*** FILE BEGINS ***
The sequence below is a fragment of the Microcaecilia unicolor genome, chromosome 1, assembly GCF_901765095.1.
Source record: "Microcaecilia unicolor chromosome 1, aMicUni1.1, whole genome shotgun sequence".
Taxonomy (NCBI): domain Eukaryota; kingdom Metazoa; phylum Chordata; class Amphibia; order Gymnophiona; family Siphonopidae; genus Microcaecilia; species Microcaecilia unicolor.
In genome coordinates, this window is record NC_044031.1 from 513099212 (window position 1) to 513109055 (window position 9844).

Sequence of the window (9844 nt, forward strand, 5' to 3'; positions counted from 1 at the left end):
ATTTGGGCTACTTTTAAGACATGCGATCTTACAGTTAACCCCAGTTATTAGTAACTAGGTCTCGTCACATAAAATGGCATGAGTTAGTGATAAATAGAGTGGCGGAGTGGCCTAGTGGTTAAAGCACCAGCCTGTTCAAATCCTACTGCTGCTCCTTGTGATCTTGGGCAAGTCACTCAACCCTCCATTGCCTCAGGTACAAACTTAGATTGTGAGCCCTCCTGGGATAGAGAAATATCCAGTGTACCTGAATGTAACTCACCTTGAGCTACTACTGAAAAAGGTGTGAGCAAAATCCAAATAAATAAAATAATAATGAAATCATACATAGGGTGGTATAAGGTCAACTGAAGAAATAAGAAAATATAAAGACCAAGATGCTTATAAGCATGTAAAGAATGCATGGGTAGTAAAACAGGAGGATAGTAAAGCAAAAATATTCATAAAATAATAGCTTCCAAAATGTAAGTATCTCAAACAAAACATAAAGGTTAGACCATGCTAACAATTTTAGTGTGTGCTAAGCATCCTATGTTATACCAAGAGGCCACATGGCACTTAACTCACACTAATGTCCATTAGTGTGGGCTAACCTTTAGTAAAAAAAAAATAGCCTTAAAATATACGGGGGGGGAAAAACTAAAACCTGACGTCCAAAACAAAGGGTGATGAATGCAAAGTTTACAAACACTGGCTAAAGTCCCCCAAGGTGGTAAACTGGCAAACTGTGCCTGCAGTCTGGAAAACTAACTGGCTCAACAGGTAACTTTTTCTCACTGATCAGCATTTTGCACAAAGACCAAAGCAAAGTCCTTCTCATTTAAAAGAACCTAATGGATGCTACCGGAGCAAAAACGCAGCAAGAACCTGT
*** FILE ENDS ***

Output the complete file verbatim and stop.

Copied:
The sequence below is a fragment of the Microcaecilia unicolor genome, chromosome 1, assembly GCF_901765095.1.
Source record: "Microcaecilia unicolor chromosome 1, aMicUni1.1, whole genome shotgun sequence".
Taxonomy (NCBI): domain Eukaryota; kingdom Metazoa; phylum Chordata; class Amphibia; order Gymnophiona; family Siphonopidae; genus Microcaecilia; species Microcaecilia unicolor.
In genome coordinates, this window is record NC_044031.1 from 513099212 (window position 1) to 513109055 (window position 9844).

Sequence of the window (9844 nt, forward strand, 5' to 3'; positions counted from 1 at the left end):
ATTTGGGCTACTTTTAAGACATGCGATCTTACAGTTAACCCCAGTTATTAGTAACTAGGTCTCGTCACATAAAATGGCATGAGTTAGTGATAAATAGAGTGGCGGAGTGGCCTAGTGGTTAAAGCACCAGCCTGTTCAAATCCTACTGCTGCTCCTTGTGATCTTGGGCAAGTCACTCAACCCTCCATTGCCTCAGGTACAAACTTAGATTGTGAGCCCTCCTGGGATAGAGAAATATCCAGTGTACCTGAATGTAACTCACCTTGAGCTACTACTGAAAAAGGTGTGAGCAAAATCCAAATAAATAAAATAATAATGAAATCATACATAGGGTGGTATAAGGTCAACTGAAGAAATAAGAAAATATAAAGACCAAGATGCTTATAAGCATGTAAAGAATGCATGGGTAGTAAAACAGGAGGATAGTAAAGCAAAAATATTCATAAAATAATAGCTTCCAAAATGTAAGTATCTCAAACAAAACATAAAGGTTAGACCATGCTAACAATTTTAGTGTGTGCTAAGCATCCTATGTTATACCAAGAGGCCACATGGCACTTAACTCACACTAATGTCCATTAGTGTGGGCTAACCTTTAGTAAAAAAAAAATAGCCTTAAAATATACGGGGGGGGAAAAACTAAAACCTGACGTCCAAAACAAAGGGTGATGAATGCAAAGTTTACAAACACTGGCTAAAGTCCCCCAAGGTGGTAAACTGGCAAACTGTGCCTGCAGTCTGGAAAACTAACTGGCTCAACAGGTAACTTTTTCTCACTGATCAGCATTTTGCACAAAGACCAAAGCAAAGTCCTTCTCATTTAAAAGAACCTAATGGATGCTACCGGAGCAAAAACGCAGCAAGAACCTGT